This proposal would make federal funding available to help states provide the best deal for responsible students. States could leverage the investments we have made in Pell without subtracting it from other help for college students. But still, we can’t do this work alone. We hope to continue working with Congress to design the contours of America’s College Promise and with states to ensure that there is sufficient flexibility to support their efforts and meet our shared goal.

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Key Takeaways

  • The movement to expand high school accessibility played a direct role in America’s economic growth through the 20th century, and America’s College Promise could have a similar impact on the 21st century.
  • Forging partnerships between the federal and state governments is critical to making America’s College Promise a reality, as is a bipartisan commitment to the education of Americans from both the federal House of Representatives and Senate.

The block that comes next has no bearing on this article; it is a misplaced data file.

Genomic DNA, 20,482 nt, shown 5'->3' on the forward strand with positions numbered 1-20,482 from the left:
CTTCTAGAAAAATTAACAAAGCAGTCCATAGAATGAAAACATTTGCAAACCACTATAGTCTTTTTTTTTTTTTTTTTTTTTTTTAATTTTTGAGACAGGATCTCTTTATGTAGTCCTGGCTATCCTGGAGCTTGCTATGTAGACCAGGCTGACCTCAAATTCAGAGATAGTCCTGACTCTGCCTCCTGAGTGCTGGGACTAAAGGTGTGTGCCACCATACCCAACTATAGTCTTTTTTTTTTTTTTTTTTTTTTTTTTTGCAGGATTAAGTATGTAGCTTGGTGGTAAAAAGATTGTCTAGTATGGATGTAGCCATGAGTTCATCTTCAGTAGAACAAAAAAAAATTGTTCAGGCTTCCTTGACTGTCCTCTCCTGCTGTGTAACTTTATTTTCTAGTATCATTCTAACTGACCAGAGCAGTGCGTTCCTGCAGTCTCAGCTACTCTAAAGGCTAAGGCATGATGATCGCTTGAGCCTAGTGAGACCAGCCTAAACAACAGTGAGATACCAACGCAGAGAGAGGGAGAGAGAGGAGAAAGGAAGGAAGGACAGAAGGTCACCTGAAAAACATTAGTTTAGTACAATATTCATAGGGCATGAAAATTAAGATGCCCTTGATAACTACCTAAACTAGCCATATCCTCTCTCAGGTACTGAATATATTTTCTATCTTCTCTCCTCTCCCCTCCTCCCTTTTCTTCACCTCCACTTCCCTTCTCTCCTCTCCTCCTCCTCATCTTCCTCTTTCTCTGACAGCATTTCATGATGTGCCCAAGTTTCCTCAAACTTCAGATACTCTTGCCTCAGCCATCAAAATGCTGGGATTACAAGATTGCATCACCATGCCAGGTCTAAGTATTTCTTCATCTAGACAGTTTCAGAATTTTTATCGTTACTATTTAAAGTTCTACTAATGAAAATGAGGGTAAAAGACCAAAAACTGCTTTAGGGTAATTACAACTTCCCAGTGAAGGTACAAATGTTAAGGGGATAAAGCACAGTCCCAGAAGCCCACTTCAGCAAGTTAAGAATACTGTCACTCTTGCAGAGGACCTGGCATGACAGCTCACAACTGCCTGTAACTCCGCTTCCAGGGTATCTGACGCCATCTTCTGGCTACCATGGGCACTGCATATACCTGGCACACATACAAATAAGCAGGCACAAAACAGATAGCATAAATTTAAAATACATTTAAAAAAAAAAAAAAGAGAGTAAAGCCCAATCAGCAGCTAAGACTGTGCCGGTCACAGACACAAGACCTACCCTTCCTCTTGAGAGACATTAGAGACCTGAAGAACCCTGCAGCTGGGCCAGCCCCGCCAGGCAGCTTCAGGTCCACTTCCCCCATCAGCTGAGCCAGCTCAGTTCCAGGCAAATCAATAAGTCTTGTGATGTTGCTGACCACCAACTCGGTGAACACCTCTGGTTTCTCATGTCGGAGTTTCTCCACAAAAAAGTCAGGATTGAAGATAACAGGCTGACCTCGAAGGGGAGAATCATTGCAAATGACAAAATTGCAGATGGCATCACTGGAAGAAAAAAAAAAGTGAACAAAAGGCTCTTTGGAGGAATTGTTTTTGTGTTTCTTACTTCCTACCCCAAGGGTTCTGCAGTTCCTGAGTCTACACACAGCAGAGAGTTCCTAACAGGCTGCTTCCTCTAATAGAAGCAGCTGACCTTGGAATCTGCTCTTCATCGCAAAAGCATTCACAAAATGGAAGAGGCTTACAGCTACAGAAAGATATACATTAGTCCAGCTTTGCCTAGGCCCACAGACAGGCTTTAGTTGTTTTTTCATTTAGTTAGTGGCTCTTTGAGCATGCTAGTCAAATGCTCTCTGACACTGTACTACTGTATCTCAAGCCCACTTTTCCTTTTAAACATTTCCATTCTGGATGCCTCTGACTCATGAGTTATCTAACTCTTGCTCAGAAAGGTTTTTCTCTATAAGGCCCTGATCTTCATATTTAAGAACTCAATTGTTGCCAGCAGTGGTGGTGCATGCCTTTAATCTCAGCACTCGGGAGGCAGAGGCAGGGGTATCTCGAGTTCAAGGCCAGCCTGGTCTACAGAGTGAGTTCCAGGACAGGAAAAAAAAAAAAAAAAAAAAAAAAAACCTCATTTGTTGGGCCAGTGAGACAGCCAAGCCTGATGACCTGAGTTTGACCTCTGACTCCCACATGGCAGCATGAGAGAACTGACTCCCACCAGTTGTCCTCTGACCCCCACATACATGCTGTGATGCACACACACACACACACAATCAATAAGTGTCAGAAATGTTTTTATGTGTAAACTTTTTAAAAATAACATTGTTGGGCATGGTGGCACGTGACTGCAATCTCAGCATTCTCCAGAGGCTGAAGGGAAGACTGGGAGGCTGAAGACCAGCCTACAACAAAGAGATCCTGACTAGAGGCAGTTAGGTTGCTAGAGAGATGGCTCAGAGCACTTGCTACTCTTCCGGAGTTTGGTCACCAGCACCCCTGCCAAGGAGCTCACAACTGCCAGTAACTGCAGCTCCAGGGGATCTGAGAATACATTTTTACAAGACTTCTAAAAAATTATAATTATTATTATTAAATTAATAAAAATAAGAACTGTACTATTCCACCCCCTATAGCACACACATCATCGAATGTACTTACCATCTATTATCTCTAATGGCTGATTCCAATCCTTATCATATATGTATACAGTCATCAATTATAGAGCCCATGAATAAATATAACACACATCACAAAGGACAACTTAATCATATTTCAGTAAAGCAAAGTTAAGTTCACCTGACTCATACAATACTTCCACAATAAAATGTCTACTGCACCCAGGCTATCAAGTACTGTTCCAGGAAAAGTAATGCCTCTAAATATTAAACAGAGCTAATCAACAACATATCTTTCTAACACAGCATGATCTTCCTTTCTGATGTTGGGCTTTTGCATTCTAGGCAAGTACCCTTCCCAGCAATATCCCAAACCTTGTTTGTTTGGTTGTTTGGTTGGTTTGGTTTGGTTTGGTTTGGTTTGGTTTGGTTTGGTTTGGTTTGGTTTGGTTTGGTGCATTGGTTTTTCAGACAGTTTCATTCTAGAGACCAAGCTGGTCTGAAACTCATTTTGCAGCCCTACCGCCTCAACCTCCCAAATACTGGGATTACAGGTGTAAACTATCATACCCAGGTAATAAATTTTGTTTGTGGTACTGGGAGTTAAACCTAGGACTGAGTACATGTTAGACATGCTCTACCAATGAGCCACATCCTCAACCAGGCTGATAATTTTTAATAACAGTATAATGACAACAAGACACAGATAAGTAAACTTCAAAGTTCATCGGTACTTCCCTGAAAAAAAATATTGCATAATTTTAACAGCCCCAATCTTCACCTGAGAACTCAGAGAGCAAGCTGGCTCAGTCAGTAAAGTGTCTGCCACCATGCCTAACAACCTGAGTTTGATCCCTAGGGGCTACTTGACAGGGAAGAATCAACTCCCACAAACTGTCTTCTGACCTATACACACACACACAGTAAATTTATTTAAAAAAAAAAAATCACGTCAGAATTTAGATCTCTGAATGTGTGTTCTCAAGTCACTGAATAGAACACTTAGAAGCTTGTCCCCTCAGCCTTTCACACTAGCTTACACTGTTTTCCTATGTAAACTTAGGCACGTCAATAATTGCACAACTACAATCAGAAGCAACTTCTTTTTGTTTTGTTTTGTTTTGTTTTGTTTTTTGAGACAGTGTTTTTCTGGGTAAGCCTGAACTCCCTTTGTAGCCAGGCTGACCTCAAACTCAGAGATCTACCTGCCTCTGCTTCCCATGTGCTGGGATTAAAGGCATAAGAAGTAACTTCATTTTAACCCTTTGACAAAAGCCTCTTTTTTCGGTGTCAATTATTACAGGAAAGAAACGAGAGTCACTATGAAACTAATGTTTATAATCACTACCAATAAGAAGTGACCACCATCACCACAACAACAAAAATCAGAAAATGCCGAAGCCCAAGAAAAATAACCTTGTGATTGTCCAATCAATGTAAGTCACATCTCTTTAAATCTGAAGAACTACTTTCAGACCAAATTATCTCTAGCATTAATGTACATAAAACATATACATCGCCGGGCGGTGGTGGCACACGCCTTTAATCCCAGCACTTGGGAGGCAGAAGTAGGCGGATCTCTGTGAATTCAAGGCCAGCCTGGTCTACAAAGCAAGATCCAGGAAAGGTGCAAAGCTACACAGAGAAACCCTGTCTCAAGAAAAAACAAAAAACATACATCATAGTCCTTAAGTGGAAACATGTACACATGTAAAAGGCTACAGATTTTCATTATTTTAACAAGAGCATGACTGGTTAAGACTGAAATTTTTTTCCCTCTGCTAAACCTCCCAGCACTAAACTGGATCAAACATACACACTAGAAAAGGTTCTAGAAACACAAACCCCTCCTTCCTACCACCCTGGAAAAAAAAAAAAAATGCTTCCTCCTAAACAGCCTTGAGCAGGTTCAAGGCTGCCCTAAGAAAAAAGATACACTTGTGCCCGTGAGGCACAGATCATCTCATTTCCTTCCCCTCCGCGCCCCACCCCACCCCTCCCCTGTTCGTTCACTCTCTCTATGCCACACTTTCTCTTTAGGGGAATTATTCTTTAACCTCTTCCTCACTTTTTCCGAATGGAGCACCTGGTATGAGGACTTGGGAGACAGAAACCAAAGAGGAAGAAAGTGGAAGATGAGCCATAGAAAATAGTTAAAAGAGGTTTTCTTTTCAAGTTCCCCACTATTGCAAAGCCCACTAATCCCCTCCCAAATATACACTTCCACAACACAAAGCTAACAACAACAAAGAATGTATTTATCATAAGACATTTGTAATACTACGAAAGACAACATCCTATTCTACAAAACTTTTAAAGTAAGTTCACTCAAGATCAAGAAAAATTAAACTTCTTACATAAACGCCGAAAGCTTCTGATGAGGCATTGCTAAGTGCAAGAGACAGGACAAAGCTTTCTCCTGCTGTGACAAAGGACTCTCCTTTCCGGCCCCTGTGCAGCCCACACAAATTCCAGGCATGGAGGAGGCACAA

• There is a need for key reforms at community colleges that would support student success and the introduction of more career and technical programs.

Readers Comments

Fred Hughes 2015/09/04 at 7:56 am

Hopefully this can be a catalyzing issue not only for the sake of the students and the future workforce, but also for everyone who will benefit from more less partisanship in Washington and great commitment to the actual needs of the people. Lets make this process and example of politicians putting our people first.

Vera Matthews 2015/09/04 at 2:55 pm

If the evolution of universal high school is really the best example to use here, we could be looking at a huge paradigm shift in this country. That changed the whole ethos of what is means to be middle class and the opportunities that come with that.

I think we need to keep our expectations in check, especially in the short term because there is much work to be done before we start seeing results, but this could change the middle class in a huge way for the better.

TJH 2015/09/07 at 10:49 am

It’s so heartening to see our lip service to education and opportunity turning into a more concrete reality. We’ve seen over and over for decades, around the world, that education is the key to getting out of poverty, creating better community health and driving the economy, and it’s really telling that for the first time in what feels like forever we’re seeing some real bipartisan action.